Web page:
Now there is this, I think, highly appreciated French... U.K.-French initiative, but I have to say that the fund, which should form the basis, is still not adequately filled. And I'm sad about that, and I'll try to hope to be instrumental in convincing more allies to realize that this is a very serious proposition and that we have to do a lot of things better.

To come to the question in principle: I do think, but that will, of course, fall to my successor. I do personally think, and this is, of course, not a consensual approach in the Alliance as you well understand, I do personally think that we should have a very critical look at how we finance our operations. And what is the relationship between the principle, the "costs lie where they fall", which as you know, is the dominant principle, and I say other ways of funding. Not necessarily NSIP, not necessarily common funding, but other ways of funding, as we have now relatively successfully tried to do and are doing on strategic lift in the so-called C-17 initiative, and I hope there will be other initiatives of this kind. We have SALIS as well.

So let's be inventive in how we can pool our, by definition, limited resources. How we can be more successful. But the principal question, yes, I think we should have a good look at how we finance our operations.

Let me give you an example and let me use my own countrymen, the Dutch. The Dutch have a relatively modern armed force, including Apache attack helicopters. We do need Apache attack helicopters in Afghanistan, so what does a NATO Secretary General do, and what do the allies do?  Dutch Defence Minister, could you please bring some of your Apache attack helicopters to Afghanistan?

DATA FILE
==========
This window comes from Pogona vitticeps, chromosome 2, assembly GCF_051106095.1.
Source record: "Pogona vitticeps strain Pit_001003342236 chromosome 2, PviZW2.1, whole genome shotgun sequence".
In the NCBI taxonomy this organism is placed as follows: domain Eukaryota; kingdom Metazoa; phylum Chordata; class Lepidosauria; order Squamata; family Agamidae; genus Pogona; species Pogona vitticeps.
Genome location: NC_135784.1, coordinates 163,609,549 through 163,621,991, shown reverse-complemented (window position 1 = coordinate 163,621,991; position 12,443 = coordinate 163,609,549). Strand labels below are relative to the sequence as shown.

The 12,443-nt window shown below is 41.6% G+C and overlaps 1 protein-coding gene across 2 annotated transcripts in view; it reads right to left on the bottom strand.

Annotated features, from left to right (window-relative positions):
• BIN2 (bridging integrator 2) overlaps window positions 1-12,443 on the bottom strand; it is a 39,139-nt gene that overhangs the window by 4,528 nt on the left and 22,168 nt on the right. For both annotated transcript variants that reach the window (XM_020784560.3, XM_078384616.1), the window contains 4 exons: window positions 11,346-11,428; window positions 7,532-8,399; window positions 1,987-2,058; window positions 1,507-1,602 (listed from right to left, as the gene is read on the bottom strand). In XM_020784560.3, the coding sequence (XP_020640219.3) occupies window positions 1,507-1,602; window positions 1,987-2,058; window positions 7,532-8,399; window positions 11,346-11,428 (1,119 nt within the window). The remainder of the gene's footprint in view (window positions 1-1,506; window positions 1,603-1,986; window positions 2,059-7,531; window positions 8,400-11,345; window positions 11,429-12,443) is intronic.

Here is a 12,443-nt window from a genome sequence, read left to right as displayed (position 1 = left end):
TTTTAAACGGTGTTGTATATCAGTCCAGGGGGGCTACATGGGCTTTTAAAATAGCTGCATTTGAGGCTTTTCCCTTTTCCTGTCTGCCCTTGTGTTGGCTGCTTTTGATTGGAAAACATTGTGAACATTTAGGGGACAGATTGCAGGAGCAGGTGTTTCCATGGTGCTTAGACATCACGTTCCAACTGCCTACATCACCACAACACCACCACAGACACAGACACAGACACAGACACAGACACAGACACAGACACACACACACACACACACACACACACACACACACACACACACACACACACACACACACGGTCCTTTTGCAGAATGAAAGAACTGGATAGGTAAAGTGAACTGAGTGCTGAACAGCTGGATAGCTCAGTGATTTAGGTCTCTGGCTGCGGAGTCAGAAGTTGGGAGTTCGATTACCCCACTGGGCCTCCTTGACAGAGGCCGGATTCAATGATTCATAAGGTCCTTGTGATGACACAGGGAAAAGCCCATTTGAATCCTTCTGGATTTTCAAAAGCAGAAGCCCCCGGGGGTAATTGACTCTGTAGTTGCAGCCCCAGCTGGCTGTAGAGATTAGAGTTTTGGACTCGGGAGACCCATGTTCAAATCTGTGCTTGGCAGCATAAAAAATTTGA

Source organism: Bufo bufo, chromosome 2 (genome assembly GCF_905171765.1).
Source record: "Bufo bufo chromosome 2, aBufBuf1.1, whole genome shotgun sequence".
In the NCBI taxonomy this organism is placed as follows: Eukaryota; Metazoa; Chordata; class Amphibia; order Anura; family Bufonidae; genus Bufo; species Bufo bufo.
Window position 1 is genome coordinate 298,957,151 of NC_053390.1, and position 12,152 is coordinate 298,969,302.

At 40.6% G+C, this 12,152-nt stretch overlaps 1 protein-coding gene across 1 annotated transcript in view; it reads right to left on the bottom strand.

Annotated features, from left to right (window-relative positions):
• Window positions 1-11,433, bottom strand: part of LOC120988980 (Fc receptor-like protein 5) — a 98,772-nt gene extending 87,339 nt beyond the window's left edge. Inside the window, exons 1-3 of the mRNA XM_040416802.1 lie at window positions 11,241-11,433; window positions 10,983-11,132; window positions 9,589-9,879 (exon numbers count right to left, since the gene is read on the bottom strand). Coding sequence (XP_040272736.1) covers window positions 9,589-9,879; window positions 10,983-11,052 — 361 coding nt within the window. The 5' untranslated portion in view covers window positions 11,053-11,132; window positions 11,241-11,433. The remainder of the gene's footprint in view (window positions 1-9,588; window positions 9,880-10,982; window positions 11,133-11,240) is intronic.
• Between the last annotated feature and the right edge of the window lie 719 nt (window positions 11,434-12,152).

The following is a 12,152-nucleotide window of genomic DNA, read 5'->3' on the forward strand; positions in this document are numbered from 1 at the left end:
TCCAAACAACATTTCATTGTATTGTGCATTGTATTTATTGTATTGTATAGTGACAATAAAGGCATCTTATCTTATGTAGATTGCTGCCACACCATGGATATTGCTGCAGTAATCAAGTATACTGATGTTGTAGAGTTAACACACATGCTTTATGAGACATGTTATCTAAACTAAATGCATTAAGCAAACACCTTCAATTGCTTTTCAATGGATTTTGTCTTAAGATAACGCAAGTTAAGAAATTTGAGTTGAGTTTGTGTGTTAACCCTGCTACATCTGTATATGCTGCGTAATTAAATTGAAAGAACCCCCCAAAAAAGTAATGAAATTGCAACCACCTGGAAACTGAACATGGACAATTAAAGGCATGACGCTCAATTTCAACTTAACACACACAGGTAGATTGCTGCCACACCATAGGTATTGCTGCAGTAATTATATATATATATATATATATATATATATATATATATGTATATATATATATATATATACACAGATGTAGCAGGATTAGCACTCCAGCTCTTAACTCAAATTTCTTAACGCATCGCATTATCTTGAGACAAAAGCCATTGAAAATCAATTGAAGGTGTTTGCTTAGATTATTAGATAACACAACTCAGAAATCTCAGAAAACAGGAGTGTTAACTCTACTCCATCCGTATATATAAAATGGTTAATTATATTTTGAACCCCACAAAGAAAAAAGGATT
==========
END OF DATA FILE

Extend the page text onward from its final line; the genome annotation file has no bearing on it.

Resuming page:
Yes, say the Dutch. Here they go. I've seen them. They stay there for two years, three years, four years. They have an incredible wear and tear in that climate. So after those four years basically you have either to refit them and modernize them completely, or you have to invest again in new Apache helicopters.

Other allies who do not happen to have Apache helicopters will not be asked for Apache helicopters. So there is an imbalance in the system and I do think personally that we should have a very critical look at the "costs lie where they fall" principle, starting with the crucial shortage in every operation in the sphere of enablers. And you quite rightly mentioned helicopters. I could mention C-130, C-160, hopefully A400M equivalents, C-17 equivalents and yes, first and foremost helicopters; medium-lift, heavy-lift, in operations like that.

I do think personally, but I say again, not consensual, that we need to have a good look at how the "costs lie where they fall" principle first of all relates to the common funding, and how, secondly, it relates to more innovative ways we can pool resources, we can collectively fund, not necessarily all the 26.

The C-17 initiative is not an initiative by all the 26 allies. No problem. No problem. The U.K. Royal Air Force decided to buy C-17s because they need it for their operations. But a nation like the Czech Republic or The Netherlands will never buy a C-17 because they simply cannot afford it.

In other words, I make a strong plea to be more innovative on how we fund our operations, but I can tell you this is of between the most difficult issues you can start in an Alliance because it concerns money, but if somebody... if not somebody mentions it, like the Secretary General, it might never start, so this is my answer.

MERRITT: Secretary General, if I could just add to that, placing this issue squarely on the table, should that be your leaving present?